Tuesday, March 8, 2011

Biggest restaurant chain Subway bumps McDonald's out of first place...

Move over Ronald: Subway officially overtakes McDonald's to become biggest restaurant chain in the WORLD

Last updated at 5:08 PM on 8th March 2011

  • Subway claimed 33,749 shops in 2010 compared with burger chain's 32,737

Number One: Subway has surpassed McDonald's in stores
Number One: Subway has surpassed McDonald's in stores
It looks like more people are officially ‘eating fresh’ than ‘lovin’ it,’ as Subway has now overtaken McDonald's as the world's largest restaurant chain.
The sandwich shop chain can now claim the crown of biggest fast food franchise in the world, as they have officially surpassed McDonald's, according to Subway spokesperson Les Winograd said. 
Subway now has over 1,000 more locations than McDonald's, claiming 33,749 shops in 2010, while McDonald's reported 32,737 per a regulatory filing last month.
'We overcame them at some point in 2010. One year ago, we were slightly behind,' Winograd said today.
Last year was actually pretty average for us, growth-wise. We aim to open between 1,000 and 2,000 locations globally each year,’ he added.
Subway chalks up its success partially to its private ownership, meaning that it’s not listed on the stock market.
"That is our choice, and the reason for that is that it enables us to focus on the product, the quality, the restaurants and not on the other things associated with a public company, like financial statements," said Winograd.   
End of an era: A McDonald's restaurant in Oldbury, West Midlands - one of more than 32,000 around the world
End of an era: A McDonald's restaurant in Oldbury, West Midlands - one of more than 32,000 around the world
Start of a journey: The first McDonald's in Des Plaines, Illinois in the 1950s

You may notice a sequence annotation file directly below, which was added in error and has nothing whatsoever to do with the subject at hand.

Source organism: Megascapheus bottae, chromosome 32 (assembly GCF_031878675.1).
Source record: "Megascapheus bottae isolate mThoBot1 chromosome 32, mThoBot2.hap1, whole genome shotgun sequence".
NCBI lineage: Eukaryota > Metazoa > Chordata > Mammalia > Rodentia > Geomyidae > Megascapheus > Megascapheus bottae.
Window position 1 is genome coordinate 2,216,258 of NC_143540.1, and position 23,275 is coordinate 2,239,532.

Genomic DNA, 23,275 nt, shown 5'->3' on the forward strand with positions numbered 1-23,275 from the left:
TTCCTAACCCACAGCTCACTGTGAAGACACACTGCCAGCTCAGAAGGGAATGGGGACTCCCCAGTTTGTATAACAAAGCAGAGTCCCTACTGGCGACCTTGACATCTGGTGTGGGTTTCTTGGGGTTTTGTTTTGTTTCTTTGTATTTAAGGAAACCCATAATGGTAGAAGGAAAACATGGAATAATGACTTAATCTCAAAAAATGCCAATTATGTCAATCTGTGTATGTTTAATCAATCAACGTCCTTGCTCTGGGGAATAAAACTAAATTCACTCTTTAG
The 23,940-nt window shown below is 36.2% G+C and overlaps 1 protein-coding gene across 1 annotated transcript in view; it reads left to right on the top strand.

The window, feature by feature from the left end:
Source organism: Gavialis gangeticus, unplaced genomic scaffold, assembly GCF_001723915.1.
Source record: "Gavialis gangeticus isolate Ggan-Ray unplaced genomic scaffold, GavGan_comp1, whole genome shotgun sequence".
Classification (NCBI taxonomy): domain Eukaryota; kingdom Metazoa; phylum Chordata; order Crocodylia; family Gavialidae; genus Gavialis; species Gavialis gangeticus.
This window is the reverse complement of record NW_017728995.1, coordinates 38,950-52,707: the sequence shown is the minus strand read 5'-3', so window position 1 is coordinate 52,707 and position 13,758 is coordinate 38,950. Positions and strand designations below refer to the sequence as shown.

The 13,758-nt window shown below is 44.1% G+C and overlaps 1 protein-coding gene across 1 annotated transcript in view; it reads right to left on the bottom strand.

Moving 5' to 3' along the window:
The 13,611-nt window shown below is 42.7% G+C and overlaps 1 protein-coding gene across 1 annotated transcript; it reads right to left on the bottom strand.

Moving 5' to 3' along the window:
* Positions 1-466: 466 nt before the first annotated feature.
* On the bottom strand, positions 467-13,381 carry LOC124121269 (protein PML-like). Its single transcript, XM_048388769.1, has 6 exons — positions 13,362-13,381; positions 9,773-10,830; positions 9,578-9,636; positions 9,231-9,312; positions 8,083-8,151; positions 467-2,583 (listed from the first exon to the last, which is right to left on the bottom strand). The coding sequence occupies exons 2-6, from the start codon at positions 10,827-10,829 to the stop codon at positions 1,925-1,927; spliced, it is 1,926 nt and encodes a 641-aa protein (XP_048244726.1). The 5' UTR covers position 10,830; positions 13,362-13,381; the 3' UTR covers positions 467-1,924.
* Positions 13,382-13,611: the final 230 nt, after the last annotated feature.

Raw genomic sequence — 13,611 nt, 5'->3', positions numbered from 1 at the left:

Start of a journey: The first McDonald's in Des Plaines, Illinois in the 1950s
The company’s growth has been widespread across Asia, where it now can boast of over 1,000 sandwich shops. They recently opened their first shop in Vietnam. 


Although Subway was launched in 1965, its restaurants did not start proliferating across the globe until the end of the 1990s.
The secret ingredient of its recent success is its sandwiches and their perceived health benefits.
Big Mac
Unlike McDonald's, whose Big Mac (pictured above) contains 30 grammes of fat, Subway boast a host of 6in subs containing five times less.
Although none of these contain the cheese and sauces routinely added by customers, the reputation as a health food has stuck.
Subway sub
So much so, the lunchtime treats have spawned the Subway diet, with a growing number of adherents claiming to have shed several pounds by eating only the firm's sandwiches, such as the Veggie Deluxe (pictured second).
And if you’re starting to feel like you’re seeing Subways just about everywhere, you are. 
The company’s success can be accredited to its placement of shops in just about any place a customer might want a sandwich. 
‘We have really unique ones, like on a riverboat in Germany, a church in Buffalo, car dealers, bowling alleys and casinos. We're not just in strip malls,’ Winograd pointed out.
It also offers sandwiches with as little as 2.6 grammes of fat - a real plus in a an increasingly health conscious age.
Subway was founded in 1965 by 17-year-old Fred De Luca in Bridgeport, Connecticut. 
The restaurant was an instant hit, grew steadily, and went international in 1984 with its first location abroad in Bahrain.
McDonald's began outside of Chicago in 1955 and grew to international dominance, becoming a staple of American culture abroad and a symbol of capitalism. 
Though the chain has been overtaken in number of locations, it is still the leader in sales, with a reported $24 billion in revenue last year.
McDonald's representative Heidi Barker responded to the news of Subways new found dominance by suggesting that the burger restaurant – famous for its ‘over 1 billion served’ signs – is interested in quality over quantity.
‘We remain focused on listening to and serving our customers, and are committed to being better, not just bigger,’ Barker said.

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